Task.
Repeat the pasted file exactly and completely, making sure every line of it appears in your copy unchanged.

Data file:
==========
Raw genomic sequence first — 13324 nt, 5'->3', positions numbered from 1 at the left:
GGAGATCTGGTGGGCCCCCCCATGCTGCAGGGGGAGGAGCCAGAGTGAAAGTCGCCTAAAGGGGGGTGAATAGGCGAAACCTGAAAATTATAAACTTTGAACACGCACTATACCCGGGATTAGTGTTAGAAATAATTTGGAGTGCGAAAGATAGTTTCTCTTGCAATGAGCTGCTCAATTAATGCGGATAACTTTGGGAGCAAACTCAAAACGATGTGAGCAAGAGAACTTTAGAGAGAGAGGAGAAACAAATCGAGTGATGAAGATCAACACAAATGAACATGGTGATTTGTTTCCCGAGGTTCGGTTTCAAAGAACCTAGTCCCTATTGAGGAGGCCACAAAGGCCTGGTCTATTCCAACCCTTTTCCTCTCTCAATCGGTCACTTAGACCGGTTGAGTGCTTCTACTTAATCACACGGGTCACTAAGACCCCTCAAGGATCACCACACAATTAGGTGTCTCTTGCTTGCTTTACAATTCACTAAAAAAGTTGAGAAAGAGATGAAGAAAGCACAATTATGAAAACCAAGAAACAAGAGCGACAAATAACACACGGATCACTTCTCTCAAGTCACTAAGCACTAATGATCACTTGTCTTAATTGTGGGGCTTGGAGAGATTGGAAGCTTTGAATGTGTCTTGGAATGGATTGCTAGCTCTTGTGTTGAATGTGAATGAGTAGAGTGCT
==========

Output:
Raw genomic sequence first — 13324 nt, 5'->3', positions numbered from 1 at the left:
GGAGATCTGGTGGGCCCCCCCATGCTGCAGGGGGAGGAGCCAGAGTGAAAGTCGCCTAAAGGGGGGTGAATAGGCGAAACCTGAAAATTATAAACTTTGAACACGCACTATACCCGGGATTAGTGTTAGAAATAATTTGGAGTGCGAAAGATAGTTTCTCTTGCAATGAGCTGCTCAATTAATGCGGATAACTTTGGGAGCAAACTCAAAACGATGTGAGCAAGAGAACTTTAGAGAGAGAGGAGAAACAAATCGAGTGATGAAGATCAACACAAATGAACATGGTGATTTGTTTCCCGAGGTTCGGTTTCAAAGAACCTAGTCCCTATTGAGGAGGCCACAAAGGCCTGGTCTATTCCAACCCTTTTCCTCTCTCAATCGGTCACTTAGACCGGTTGAGTGCTTCTACTTAATCACACGGGTCACTAAGACCCCTCAAGGATCACCACACAATTAGGTGTCTCTTGCTTGCTTTACAATTCACTAAAAAAGTTGAGAAAGAGATGAAGAAAGCACAATTATGAAAACCAAGAAACAAGAGCGACAAATAACACACGGATCACTTCTCTCAAGTCACTAAGCACTAATGATCACTTGTCTTAATTGTGGGGCTTGGAGAGATTGGAAGCTTTGAATGTGTCTTGGAATGGATTGCTAGCTCTTGTGTTGAATGTGAATGAGTAGAGTGCT